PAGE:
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From: Andy Shevchenko <>
To: Anatolij Gustschin <>
	Alan Tull <>,
	Moritz Fischer <>,,,
	"" <>
Subject: Re: [PATCH v4] fpga manager: Add Altera CvP driver
Date: Wed, 3 May 2017 00:28:17 +0300	[thread overview]
Message-ID: <> (raw)
In-Reply-To: <20170502115308.1e2f1233@crub>

On Tue, May 2, 2017 at 12:53 PM, Anatolij Gustschin <> wrote:
> On Mon, 1 May 2017 23:06:16 +0300
> Andy Shevchenko wrote:
>>On Sun, Apr 30, 2017 at 10:08 PM, Anatolij Gustschin <> wrote:

>>> +#define VSEC_CVP_MODE_CTRL             (VSEC_OFFSET + 0x20)    /* 32bit */
>>> +#define VSEC_CVP_MODE_CTRL_CVP_MODE    BIT(0) /* CVP (1) or normal mode (0) */
>>> +#define VSEC_CVP_MODE_CTRL_HIP_CLK_SEL BIT(1) /* PMA (1) or fabric clock (0) */
>>> +#define VSEC_CVP_MODE_CTRL_NUMCLKS     (0xff<<8) /* CVP_NUMCLKS */
>>Is 0xff a mask here? (Btw, you missed spaces around <<)
> yes, it is. Will add spaces (checkpatch didn't warn here).

Then it makes sense to add _MASK and use GENMASK() instead of direct value.

>>Why do we need that?!
>>In new drivers we try to avoid new module parameters. We have enough
>>interfaces nowadays to let driver know some details (quirks).
> Which interface is preffered here? Do you suggest sysfs? Won't be able
> to pass the parameter on kernel command line, then.

Yes, my question here is to understand what so important that driver
needs module parameter.
Can you elaborate?

> I'll drop the numclks parameter here and will use a fixed value. I do not
> need it for current configurations and if anyone needs it and actually has
> the devices and bitstreams to test it, feel free to implement it using the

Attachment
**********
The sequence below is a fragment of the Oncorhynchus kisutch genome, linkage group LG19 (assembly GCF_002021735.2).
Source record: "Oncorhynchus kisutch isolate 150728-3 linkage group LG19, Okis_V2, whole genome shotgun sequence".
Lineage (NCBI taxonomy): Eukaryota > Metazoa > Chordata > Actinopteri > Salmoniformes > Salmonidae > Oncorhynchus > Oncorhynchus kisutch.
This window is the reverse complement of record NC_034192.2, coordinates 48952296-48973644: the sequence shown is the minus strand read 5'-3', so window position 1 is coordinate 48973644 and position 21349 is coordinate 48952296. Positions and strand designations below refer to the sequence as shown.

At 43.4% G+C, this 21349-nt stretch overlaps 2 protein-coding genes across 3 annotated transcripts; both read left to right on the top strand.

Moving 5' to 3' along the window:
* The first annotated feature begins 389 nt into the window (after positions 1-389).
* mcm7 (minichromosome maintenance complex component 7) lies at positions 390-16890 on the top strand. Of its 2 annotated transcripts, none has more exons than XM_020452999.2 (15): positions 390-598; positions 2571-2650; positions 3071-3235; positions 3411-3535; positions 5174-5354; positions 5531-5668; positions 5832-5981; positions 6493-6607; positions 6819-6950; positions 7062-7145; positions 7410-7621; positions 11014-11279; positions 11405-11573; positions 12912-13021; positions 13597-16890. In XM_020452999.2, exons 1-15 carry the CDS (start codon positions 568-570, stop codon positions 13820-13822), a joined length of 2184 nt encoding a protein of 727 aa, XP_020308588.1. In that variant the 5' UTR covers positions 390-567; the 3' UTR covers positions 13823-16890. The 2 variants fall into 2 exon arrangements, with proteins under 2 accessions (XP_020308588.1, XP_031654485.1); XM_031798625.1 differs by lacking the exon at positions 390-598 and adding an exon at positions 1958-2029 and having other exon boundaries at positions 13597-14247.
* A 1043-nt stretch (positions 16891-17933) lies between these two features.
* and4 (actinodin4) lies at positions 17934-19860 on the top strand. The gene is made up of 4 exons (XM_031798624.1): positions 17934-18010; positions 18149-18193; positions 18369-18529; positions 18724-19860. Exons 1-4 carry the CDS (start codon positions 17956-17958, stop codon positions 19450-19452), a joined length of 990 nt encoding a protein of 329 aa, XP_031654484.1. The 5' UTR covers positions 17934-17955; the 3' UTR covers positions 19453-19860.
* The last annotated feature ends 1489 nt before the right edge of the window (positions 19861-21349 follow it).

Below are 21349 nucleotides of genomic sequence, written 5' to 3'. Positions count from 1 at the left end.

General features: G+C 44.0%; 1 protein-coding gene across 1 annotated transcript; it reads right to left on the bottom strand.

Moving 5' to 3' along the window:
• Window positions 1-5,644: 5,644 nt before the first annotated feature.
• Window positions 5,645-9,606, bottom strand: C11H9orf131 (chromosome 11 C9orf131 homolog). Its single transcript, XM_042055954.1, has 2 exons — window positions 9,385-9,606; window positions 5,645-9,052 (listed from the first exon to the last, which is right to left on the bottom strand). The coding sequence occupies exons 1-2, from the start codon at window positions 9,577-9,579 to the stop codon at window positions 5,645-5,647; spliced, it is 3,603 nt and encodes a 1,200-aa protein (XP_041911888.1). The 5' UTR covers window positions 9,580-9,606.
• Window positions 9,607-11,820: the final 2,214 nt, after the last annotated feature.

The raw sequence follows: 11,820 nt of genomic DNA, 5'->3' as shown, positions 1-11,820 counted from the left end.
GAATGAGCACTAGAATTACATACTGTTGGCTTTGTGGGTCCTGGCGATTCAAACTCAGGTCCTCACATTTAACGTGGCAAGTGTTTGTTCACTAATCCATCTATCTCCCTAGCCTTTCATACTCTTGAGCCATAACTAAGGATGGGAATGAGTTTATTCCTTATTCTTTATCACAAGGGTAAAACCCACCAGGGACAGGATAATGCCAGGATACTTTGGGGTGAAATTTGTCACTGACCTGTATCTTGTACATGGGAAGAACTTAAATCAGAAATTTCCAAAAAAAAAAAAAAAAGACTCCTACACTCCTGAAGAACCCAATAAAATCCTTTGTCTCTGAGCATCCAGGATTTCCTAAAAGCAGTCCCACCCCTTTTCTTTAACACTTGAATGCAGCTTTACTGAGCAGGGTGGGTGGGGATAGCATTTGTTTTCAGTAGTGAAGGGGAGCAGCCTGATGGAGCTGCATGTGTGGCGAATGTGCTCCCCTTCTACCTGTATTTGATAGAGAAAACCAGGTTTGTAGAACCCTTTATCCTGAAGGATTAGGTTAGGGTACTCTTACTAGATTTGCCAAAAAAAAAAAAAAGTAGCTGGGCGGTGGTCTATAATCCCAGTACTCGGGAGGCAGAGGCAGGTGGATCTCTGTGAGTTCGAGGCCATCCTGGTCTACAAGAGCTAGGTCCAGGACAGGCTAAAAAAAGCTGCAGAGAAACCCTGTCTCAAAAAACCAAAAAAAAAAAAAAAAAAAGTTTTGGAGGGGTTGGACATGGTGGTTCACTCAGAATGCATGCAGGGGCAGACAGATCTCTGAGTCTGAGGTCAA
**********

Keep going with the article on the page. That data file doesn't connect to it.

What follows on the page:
> preferred interfaces.

This would work to me.

>>Why 2 is missed? Hardware limitation? Needs a comment about these magics.
> it is not missed, other values are just not valid and filtered out here.

That's my suggestion.
So, if reviewer asks such a question it's a flag like "Okay, here is
an additional comment required".

>>> +       /* set number of CVP clock cycles for every CVP Data Register Write */
>>> +       pci_read_config_dword(conf->pci_dev, VSEC_CVP_MODE_CTRL, &val32);
>>> +       val32 &= ~VSEC_CVP_MODE_CTRL_NUMCLKS;
>>> +       val32 |= 0x01 << 8;     /* 1 clock */
>>Yeah, needs more clear way to put clocks of choice.
> what exactly is not clear here?

Magics. And extra prefixes where it's not needed.

0x0 - makes reader to think "A-ha, this is probably address or some
interesting data. Here is just 1.
8 - why? Usually we do ..._SHIFT costant for a such.

>>> +       pci_write_config_dword(conf->pci_dev, VSEC_CVP_MODE_CTRL, val32);
>>> +
>>> +       for (i = 0; i < CVP_DUMMY_WR; i++)
>>> +               conf->write_data(conf, 0xdeadbeef);
>>Why this dummy is chosen?
> it is a dummy and can be anything. So why not? I re-used some code
> where this value was chosen. Can change it to 0.

Not need to be changed, but, please add a comment.

>>> +       pci_read_config_dword(pdev, VSEC_CVP_PROG_CTRL, &val32);
>>> +       val32 &= ~VSEC_CVP_PROG_CTRL_START_XFER;
>>> +       pci_write_config_dword(pdev, VSEC_CVP_PROG_CTRL, val32);
>>> +
>>> +       delay_us = 0;
>>> +       while (1) {
>>Oh, no. It's a red flag.
>>And better to do
>>do {} while (--retries);

> can change it if its preferred.

Just think about it:

while (1) {
 ...100500 lines of code...

Reader needs to go through the entire body to understand 2 things:
- what is the exit condition if any? do we have only one exit condition?
- how many iterrations are supposed to be

It takes time even more that took for writing above lines.

Good code would be read fast.

>>> +               pci_read_config_dword(pdev, VSEC_CVP_STATUS, &val32);
>>> +               if ((val32 & VSEC_CVP_STATUS_CFG_RDY) == 0)